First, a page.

The Realization

It’s the last night.  Hero Holiday is my very first trip outside of North America and right now I’m not even sure I can adequately put into words what this experience has been for me.  As I re-read that statement, I am again reminded that this trip really isn’t about me, but about each and every person we meet down here.

 Every night each team has a “debriefing” about their day where everyone has a chance to talk about what each experience has taught them or how it has re-defined what life is really about.  Tonight was the last debrieifing in our separate teams.  As I sat back and looked around at each of my team members (who completely rock my world!! … go Glen’s Gringas -2A .. and 2B), I was in awe.  Even though each of us are from different countries, cities and towns, ethnic backgrounds, life experiences, and families, we can all put those things aside for 10 crazy-amazing days and change the lives of thousands of people!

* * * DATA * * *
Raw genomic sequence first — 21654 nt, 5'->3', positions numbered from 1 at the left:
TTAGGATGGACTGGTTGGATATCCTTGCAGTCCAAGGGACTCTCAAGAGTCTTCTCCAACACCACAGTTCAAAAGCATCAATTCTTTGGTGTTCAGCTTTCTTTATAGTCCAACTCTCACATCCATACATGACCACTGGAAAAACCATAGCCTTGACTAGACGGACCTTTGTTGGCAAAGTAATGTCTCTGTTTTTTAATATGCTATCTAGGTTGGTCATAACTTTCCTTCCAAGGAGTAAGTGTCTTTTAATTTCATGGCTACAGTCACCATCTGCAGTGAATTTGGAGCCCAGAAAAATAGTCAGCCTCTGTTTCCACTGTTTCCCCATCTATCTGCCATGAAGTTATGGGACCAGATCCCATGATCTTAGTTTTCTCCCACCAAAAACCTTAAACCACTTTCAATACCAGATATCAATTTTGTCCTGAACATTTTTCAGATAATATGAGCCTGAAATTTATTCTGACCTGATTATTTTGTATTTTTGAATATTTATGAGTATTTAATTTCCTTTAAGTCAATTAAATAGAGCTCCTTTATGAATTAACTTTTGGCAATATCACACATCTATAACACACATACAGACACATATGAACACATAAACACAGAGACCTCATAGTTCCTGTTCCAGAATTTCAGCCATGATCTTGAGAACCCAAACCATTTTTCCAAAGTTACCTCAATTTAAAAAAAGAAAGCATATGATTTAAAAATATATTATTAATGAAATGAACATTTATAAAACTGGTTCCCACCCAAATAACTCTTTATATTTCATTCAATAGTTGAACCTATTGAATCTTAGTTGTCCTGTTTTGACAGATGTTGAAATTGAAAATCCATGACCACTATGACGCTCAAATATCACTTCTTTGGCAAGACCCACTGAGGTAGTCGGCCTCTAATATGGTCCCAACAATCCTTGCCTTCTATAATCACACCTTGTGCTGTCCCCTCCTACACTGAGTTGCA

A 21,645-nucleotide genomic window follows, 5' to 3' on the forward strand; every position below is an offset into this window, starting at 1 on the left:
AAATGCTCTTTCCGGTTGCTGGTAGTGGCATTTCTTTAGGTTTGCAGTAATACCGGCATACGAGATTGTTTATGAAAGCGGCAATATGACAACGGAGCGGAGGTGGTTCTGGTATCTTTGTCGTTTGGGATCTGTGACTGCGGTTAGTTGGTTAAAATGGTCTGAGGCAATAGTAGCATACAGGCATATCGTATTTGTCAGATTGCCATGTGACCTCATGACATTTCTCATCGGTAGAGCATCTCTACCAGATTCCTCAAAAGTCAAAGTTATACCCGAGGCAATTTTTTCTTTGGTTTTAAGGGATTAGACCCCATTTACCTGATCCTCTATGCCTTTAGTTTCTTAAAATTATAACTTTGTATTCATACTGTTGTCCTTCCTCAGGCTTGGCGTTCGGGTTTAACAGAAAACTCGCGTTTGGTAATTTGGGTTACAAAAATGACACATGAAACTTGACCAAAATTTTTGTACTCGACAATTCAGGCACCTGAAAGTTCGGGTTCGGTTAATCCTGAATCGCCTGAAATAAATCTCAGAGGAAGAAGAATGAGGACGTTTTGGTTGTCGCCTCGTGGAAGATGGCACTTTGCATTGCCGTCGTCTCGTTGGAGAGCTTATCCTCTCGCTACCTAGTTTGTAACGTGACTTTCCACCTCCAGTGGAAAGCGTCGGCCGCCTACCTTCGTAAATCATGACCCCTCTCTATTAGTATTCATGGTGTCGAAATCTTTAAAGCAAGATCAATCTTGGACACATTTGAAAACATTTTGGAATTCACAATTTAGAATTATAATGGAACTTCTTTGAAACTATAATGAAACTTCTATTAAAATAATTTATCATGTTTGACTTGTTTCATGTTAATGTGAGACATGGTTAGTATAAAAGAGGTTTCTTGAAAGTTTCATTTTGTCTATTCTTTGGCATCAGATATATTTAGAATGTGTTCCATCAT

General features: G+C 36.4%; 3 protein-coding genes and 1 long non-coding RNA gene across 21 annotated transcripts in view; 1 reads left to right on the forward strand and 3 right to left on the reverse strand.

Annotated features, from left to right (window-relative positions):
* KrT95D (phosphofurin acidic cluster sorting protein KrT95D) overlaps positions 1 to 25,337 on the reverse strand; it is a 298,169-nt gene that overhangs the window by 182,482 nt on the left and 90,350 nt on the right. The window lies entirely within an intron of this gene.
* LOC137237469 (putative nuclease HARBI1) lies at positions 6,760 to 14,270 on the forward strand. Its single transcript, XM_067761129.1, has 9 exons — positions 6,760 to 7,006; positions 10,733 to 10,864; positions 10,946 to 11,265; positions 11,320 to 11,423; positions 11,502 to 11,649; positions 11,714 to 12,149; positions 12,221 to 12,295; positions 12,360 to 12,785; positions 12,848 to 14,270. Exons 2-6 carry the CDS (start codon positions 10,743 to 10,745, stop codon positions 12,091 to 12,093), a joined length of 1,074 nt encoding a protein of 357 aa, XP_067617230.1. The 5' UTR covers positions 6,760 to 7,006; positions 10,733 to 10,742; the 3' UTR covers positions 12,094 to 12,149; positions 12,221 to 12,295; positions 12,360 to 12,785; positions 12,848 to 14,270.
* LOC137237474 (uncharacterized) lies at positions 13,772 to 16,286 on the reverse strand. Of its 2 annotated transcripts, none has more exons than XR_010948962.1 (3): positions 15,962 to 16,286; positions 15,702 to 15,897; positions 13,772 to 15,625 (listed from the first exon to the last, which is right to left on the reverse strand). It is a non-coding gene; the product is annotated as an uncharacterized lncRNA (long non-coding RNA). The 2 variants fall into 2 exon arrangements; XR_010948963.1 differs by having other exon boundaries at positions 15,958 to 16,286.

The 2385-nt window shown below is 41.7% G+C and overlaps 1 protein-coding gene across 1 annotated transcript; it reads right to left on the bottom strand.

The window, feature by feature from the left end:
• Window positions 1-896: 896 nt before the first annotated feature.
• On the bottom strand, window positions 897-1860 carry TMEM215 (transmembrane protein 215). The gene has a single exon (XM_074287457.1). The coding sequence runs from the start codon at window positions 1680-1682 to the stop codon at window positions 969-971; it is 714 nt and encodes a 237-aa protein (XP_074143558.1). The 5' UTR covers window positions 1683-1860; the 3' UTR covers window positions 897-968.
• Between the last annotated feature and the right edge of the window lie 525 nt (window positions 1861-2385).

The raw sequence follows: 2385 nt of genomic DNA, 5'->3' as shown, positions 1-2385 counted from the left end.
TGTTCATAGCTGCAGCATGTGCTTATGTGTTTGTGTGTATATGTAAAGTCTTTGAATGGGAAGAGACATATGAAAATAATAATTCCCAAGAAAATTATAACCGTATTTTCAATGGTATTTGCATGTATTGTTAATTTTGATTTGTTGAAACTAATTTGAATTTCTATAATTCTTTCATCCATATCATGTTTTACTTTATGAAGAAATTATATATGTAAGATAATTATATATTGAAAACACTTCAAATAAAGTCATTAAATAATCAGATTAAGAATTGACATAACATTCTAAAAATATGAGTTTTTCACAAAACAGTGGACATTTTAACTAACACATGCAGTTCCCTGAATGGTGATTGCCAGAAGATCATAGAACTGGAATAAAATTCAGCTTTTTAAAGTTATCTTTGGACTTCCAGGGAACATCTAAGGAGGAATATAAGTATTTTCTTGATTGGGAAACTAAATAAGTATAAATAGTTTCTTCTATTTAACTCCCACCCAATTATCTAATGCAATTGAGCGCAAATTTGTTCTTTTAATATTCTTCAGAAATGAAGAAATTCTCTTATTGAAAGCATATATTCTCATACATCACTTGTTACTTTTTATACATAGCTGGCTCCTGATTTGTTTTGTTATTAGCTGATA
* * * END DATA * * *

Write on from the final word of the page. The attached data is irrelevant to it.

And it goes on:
Today, I had the privilege to re-visit a village called Congrejo.  It’s a poverty-stricken village right off of the highway.  As I walked through the village again, I was wrecked!  The people here are so genuine – they give you what little they have .. with their whole hearts.  One of the groups I took to the village today sang for some of the village kids and they returned the favour with gusto.  They were dancing and singing to a CD.  I closed my eyes for a minute and was taken to a different place where dignity was extended without reserve – where it didn’t matter if you were on the lucky end of the “opportunity stick.”  I watched these kids’ little faces, and wanted to be the person who stands beside them, cheering them on … telling them that there is no limit to their dreams and to make sure nothing, not even current situations, crush their hopes.  I now realize that I can still be that person.